Implications for brain tumor survivors

This study provides a better understanding of the unique needs of long-term survivors of brain cancer. An awareness of the sources and levels of stress experienced by this population could lead to the development of effective supportive care interventions to improve the quality of life of the survivor.

Keywords

Stress Brain cancer Long-term cancer survivors 

References

  1. 1.
    Academies IoMoN (2005) Cancer survivorship facts and figures. In: Institute of Medicine of the National AcademiesGoogle Scholar
  2. 2.
    Hewitt M et al (2005) From cancer patient to cancer survivor: lost in transition. National Academies, Washington, DCGoogle Scholar
  3. 3.
    Brain Tumor Society (2004) Professional resources: brain tumor facts and statistics. http://www.tbts.org. Cited 12 Feb 2007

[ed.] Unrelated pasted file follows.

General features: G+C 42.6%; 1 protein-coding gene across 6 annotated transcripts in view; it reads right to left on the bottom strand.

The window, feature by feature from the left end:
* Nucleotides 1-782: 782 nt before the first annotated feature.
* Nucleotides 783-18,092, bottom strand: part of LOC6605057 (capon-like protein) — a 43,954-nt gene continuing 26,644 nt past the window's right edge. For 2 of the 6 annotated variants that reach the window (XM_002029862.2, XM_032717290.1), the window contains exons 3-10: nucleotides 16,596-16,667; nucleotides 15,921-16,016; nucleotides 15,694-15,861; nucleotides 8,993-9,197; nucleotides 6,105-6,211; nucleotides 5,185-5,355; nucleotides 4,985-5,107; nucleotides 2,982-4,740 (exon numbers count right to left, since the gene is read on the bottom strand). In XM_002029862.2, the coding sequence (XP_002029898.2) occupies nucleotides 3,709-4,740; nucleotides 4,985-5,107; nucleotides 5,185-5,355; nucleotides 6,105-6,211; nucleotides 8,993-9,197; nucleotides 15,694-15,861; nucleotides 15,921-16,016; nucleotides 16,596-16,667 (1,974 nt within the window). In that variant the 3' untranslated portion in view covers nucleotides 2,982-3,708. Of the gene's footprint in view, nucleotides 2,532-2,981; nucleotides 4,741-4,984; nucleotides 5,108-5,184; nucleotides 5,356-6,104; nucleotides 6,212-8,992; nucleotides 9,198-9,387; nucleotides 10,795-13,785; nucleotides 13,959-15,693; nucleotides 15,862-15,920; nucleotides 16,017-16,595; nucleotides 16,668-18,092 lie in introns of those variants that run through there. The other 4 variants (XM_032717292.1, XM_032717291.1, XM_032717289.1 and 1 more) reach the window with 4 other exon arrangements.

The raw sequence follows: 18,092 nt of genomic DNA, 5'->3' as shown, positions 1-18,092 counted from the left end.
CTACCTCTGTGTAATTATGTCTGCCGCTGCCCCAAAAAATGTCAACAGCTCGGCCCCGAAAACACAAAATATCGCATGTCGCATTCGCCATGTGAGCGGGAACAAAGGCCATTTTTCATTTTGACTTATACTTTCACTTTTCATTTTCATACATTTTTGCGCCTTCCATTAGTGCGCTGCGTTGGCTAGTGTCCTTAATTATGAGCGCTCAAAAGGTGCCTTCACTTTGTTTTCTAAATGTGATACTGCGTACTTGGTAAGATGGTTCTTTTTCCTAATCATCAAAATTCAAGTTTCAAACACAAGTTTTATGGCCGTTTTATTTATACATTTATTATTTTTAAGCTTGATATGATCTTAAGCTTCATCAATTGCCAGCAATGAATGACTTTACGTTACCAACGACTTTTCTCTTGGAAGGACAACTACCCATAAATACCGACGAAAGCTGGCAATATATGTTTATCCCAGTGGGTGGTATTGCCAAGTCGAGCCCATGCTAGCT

4. 4.
    Jemal A, Siegel R, Ward E et al (2006) Cancer statistics, 2006. CA Cancer J Clin 56(2):106–130PubMedCrossRefGoogle Scholar
  5. 5.
    DeAngelis LM (2001) Brain tumors. N Engl J Med 344(2):114–123PubMedCrossRefGoogle Scholar
  6. 6.
    Medscape (2007) Brain cancer incidence and survival. In: WebMD. http://www.webmd.com. Cited 12 Feb 2007
  7. 7.
    Foundation TKH-GBT. Brain Tumor Facts and Information Sheet. The Kelley Heinz-Grundner Brain Tumor Foundation. http://www.khgfoundation.org. Cited 14 Feb 2007
  8. 8.